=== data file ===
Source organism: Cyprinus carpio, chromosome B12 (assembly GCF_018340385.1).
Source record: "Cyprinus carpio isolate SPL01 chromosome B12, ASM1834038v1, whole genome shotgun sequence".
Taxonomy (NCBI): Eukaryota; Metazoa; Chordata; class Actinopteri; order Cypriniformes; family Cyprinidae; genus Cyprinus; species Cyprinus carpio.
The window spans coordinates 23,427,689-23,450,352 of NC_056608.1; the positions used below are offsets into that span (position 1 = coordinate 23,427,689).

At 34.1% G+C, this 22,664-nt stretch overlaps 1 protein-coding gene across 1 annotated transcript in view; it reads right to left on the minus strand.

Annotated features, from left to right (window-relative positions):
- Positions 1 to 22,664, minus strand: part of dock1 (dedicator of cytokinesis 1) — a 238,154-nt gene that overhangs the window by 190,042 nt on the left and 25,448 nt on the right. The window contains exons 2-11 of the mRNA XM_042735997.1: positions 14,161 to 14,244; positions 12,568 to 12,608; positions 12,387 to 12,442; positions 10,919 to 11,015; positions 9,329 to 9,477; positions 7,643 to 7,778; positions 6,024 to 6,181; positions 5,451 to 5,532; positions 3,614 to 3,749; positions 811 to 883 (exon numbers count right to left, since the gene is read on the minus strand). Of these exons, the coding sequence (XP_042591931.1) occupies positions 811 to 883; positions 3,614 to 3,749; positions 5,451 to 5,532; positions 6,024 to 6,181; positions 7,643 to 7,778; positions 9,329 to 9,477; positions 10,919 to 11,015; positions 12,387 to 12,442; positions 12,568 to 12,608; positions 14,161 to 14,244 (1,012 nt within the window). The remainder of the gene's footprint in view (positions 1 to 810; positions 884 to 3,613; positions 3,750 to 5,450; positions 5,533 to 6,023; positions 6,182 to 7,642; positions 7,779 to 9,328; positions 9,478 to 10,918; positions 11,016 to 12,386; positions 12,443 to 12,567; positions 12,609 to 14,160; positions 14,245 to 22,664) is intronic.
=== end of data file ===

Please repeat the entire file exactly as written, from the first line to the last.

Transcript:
Source organism: Cyprinus carpio, chromosome B12 (assembly GCF_018340385.1).
Source record: "Cyprinus carpio isolate SPL01 chromosome B12, ASM1834038v1, whole genome shotgun sequence".
Taxonomy (NCBI): Eukaryota; Metazoa; Chordata; class Actinopteri; order Cypriniformes; family Cyprinidae; genus Cyprinus; species Cyprinus carpio.
The window spans coordinates 23,427,689-23,450,352 of NC_056608.1; the positions used below are offsets into that span (position 1 = coordinate 23,427,689).

At 34.1% G+C, this 22,664-nt stretch overlaps 1 protein-coding gene across 1 annotated transcript in view; it reads right to left on the minus strand.

Annotated features, from left to right (window-relative positions):
- Positions 1 to 22,664, minus strand: part of dock1 (dedicator of cytokinesis 1) — a 238,154-nt gene that overhangs the window by 190,042 nt on the left and 25,448 nt on the right. The window contains exons 2-11 of the mRNA XM_042735997.1: positions 14,161 to 14,244; positions 12,568 to 12,608; positions 12,387 to 12,442; positions 10,919 to 11,015; positions 9,329 to 9,477; positions 7,643 to 7,778; positions 6,024 to 6,181; positions 5,451 to 5,532; positions 3,614 to 3,749; positions 811 to 883 (exon numbers count right to left, since the gene is read on the minus strand). Of these exons, the coding sequence (XP_042591931.1) occupies positions 811 to 883; positions 3,614 to 3,749; positions 5,451 to 5,532; positions 6,024 to 6,181; positions 7,643 to 7,778; positions 9,329 to 9,477; positions 10,919 to 11,015; positions 12,387 to 12,442; positions 12,568 to 12,608; positions 14,161 to 14,244 (1,012 nt within the window). The remainder of the gene's footprint in view (positions 1 to 810; positions 884 to 3,613; positions 3,750 to 5,450; positions 5,533 to 6,023; positions 6,182 to 7,642; positions 7,779 to 9,328; positions 9,478 to 10,918; positions 11,016 to 12,386; positions 12,443 to 12,567; positions 12,609 to 14,160; positions 14,245 to 22,664) is intronic.